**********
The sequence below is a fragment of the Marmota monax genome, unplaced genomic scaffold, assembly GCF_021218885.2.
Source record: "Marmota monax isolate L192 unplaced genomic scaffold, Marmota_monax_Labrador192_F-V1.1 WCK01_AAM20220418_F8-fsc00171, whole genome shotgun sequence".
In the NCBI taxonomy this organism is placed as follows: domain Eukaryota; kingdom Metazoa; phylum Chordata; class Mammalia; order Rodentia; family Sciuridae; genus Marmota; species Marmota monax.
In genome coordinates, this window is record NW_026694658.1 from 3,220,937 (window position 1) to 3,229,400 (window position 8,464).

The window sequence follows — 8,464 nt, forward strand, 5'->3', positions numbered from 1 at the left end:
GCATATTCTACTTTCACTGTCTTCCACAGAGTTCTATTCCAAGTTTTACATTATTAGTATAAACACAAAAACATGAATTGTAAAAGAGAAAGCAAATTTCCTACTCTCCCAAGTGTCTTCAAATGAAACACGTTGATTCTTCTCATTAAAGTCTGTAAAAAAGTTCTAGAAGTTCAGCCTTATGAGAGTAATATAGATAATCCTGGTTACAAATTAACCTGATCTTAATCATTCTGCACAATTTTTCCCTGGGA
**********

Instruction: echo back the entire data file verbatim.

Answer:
The sequence below is a fragment of the Marmota monax genome, unplaced genomic scaffold, assembly GCF_021218885.2.
Source record: "Marmota monax isolate L192 unplaced genomic scaffold, Marmota_monax_Labrador192_F-V1.1 WCK01_AAM20220418_F8-fsc00171, whole genome shotgun sequence".
In the NCBI taxonomy this organism is placed as follows: domain Eukaryota; kingdom Metazoa; phylum Chordata; class Mammalia; order Rodentia; family Sciuridae; genus Marmota; species Marmota monax.
In genome coordinates, this window is record NW_026694658.1 from 3,220,937 (window position 1) to 3,229,400 (window position 8,464).

The window sequence follows — 8,464 nt, forward strand, 5'->3', positions numbered from 1 at the left end:
GCATATTCTACTTTCACTGTCTTCCACAGAGTTCTATTCCAAGTTTTACATTATTAGTATAAACACAAAAACATGAATTGTAAAAGAGAAAGCAAATTTCCTACTCTCCCAAGTGTCTTCAAATGAAACACGTTGATTCTTCTCATTAAAGTCTGTAAAAAAGTTCTAGAAGTTCAGCCTTATGAGAGTAATATAGATAATCCTGGTTACAAATTAACCTGATCTTAATCATTCTGCACAATTTTTCCCTGGGA